Paul Magee on “the Retrospective Nature of Poetic Mimesis”

Bringing the Original into Being by Copying It: On the Retrospective Nature of Poetic Mimesis

Thursday 28 April, 4.30-6pm, A. D. Hope Conference Room.

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A long line of commentators (Johnson 1751; Attridge 1982; Ford 2021) have pointed out how little the sounds in any given line of poetry relate to the actual sounds (e.g. the pounding of horses’ hooves) they are purported to imitate—even as poets and critics continue to assess poetic soundscapes in such terms. Could it be that the mimesis in question is less about imitating a pre-existing reality than producing, by insisting on it, a link between a meaning like “horses hooves” and a suggestive soundscape, that will come to sound like horse’s hooves for ever afterward? Maybe this is what actors do more generally: create what will come to be taken as imitation. The paper proceeds to argue that the rightness associated with poetic coinages partakes of a similar retrospectivity. In sum, the poet’s mot juste (“perfect word”) is not opposite to, but rather predicated upon, a direct engagement with arbitrariness.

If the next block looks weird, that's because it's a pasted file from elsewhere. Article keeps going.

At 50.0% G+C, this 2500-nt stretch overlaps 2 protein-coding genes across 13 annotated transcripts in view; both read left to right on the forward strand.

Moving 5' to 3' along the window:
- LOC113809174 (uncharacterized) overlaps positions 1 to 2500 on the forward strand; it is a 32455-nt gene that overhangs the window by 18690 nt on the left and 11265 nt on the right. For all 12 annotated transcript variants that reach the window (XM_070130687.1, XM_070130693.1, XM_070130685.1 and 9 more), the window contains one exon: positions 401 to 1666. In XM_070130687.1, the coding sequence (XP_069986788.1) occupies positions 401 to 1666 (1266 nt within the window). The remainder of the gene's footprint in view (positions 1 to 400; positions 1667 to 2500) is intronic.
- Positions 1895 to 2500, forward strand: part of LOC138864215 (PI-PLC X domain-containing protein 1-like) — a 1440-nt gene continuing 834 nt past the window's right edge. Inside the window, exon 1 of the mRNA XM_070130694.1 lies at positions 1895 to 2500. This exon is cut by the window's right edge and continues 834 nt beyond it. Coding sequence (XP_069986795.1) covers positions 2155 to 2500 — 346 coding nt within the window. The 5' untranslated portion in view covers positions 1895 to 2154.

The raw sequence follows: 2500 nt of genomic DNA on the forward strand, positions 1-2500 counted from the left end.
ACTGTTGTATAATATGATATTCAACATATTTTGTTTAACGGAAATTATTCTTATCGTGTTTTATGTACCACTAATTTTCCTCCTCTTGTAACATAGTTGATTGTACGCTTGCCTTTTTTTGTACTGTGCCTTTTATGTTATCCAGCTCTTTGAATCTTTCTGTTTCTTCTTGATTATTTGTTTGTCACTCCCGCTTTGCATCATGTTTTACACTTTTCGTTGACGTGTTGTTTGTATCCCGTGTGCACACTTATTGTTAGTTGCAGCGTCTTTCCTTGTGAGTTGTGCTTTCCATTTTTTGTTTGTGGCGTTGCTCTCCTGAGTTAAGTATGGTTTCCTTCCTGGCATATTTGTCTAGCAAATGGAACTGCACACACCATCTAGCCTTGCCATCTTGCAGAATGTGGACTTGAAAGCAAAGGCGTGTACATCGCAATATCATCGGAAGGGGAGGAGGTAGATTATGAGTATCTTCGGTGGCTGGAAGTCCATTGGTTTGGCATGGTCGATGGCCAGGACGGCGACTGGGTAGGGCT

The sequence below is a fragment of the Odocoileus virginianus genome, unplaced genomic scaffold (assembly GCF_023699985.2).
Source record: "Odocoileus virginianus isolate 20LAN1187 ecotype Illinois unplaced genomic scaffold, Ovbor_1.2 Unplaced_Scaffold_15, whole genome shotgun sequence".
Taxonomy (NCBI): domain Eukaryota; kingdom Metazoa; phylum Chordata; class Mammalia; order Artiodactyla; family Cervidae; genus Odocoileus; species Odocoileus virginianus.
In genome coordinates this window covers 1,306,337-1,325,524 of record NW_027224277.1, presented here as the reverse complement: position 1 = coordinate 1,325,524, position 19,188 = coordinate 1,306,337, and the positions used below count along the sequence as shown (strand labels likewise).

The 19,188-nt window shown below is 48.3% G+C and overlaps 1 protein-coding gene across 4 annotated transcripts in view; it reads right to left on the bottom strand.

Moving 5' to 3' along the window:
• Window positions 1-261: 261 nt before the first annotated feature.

Paul Magee is author of Stone Postcard (John Leonard Press 2014), Cube Root of Book (John Leonard Press 2006) and the prose ethnography From Here to Tierra del Fuego (University of Illinois Press, 2000). Suddenness and the Composition of Poetic Thought is forthcoming from Rowman & Littlefield International’s Performance Philosophy series in April 2022. Paul is Associate Professor of Poetry at the University of Canberra.

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